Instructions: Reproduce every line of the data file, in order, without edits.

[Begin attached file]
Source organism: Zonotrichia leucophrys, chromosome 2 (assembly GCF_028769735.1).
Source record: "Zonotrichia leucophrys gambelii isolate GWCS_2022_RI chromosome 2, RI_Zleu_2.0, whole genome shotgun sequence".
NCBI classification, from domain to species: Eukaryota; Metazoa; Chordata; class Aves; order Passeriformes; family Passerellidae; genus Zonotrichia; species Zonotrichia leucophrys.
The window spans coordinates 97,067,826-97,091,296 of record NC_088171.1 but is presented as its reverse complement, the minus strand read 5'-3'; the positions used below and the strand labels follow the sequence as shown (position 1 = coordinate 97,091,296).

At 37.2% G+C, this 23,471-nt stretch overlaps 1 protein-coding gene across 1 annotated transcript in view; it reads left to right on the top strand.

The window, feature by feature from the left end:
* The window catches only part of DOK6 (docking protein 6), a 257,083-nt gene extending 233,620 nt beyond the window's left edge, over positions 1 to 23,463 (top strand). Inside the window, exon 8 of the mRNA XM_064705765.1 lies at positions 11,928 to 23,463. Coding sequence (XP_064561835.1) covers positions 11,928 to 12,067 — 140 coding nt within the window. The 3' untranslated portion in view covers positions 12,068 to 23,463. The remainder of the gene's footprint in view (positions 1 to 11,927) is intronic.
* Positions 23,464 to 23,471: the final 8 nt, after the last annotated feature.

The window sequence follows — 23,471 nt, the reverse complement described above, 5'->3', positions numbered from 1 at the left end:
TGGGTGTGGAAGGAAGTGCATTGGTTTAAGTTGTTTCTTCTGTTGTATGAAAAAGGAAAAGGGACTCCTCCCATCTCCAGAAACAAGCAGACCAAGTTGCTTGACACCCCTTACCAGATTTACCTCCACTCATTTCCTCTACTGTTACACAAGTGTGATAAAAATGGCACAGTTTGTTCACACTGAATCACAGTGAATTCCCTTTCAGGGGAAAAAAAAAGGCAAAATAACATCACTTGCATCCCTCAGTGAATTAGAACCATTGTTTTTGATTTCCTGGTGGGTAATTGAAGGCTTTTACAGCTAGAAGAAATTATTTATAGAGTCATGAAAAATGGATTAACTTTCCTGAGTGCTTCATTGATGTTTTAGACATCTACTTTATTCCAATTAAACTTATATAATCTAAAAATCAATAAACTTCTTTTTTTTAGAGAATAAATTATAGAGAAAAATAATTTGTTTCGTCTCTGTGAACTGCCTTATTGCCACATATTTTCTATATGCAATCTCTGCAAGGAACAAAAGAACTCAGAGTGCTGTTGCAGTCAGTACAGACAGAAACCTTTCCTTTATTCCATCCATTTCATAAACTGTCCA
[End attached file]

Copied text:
Source organism: Zonotrichia leucophrys, chromosome 2 (assembly GCF_028769735.1).
Source record: "Zonotrichia leucophrys gambelii isolate GWCS_2022_RI chromosome 2, RI_Zleu_2.0, whole genome shotgun sequence".
NCBI classification, from domain to species: Eukaryota; Metazoa; Chordata; class Aves; order Passeriformes; family Passerellidae; genus Zonotrichia; species Zonotrichia leucophrys.
The window spans coordinates 97,067,826-97,091,296 of record NC_088171.1 but is presented as its reverse complement, the minus strand read 5'-3'; the positions used below and the strand labels follow the sequence as shown (position 1 = coordinate 97,091,296).

At 37.2% G+C, this 23,471-nt stretch overlaps 1 protein-coding gene across 1 annotated transcript in view; it reads left to right on the top strand.

The window, feature by feature from the left end:
* The window catches only part of DOK6 (docking protein 6), a 257,083-nt gene extending 233,620 nt beyond the window's left edge, over positions 1 to 23,463 (top strand). Inside the window, exon 8 of the mRNA XM_064705765.1 lies at positions 11,928 to 23,463. Coding sequence (XP_064561835.1) covers positions 11,928 to 12,067 — 140 coding nt within the window. The 3' untranslated portion in view covers positions 12,068 to 23,463. The remainder of the gene's footprint in view (positions 1 to 11,927) is intronic.
* Positions 23,464 to 23,471: the final 8 nt, after the last annotated feature.

The window sequence follows — 23,471 nt, the reverse complement described above, 5'->3', positions numbered from 1 at the left end:
TGGGTGTGGAAGGAAGTGCATTGGTTTAAGTTGTTTCTTCTGTTGTATGAAAAAGGAAAAGGGACTCCTCCCATCTCCAGAAACAAGCAGACCAAGTTGCTTGACACCCCTTACCAGATTTACCTCCACTCATTTCCTCTACTGTTACACAAGTGTGATAAAAATGGCACAGTTTGTTCACACTGAATCACAGTGAATTCCCTTTCAGGGGAAAAAAAAAGGCAAAATAACATCACTTGCATCCCTCAGTGAATTAGAACCATTGTTTTTGATTTCCTGGTGGGTAATTGAAGGCTTTTACAGCTAGAAGAAATTATTTATAGAGTCATGAAAAATGGATTAACTTTCCTGAGTGCTTCATTGATGTTTTAGACATCTACTTTATTCCAATTAAACTTATATAATCTAAAAATCAATAAACTTCTTTTTTTTAGAGAATAAATTATAGAGAAAAATAATTTGTTTCGTCTCTGTGAACTGCCTTATTGCCACATATTTTCTATATGCAATCTCTGCAAGGAACAAAAGAACTCAGAGTGCTGTTGCAGTCAGTACAGACAGAAACCTTTCCTTTATTCCATCCATTTCATAAACTGTCCA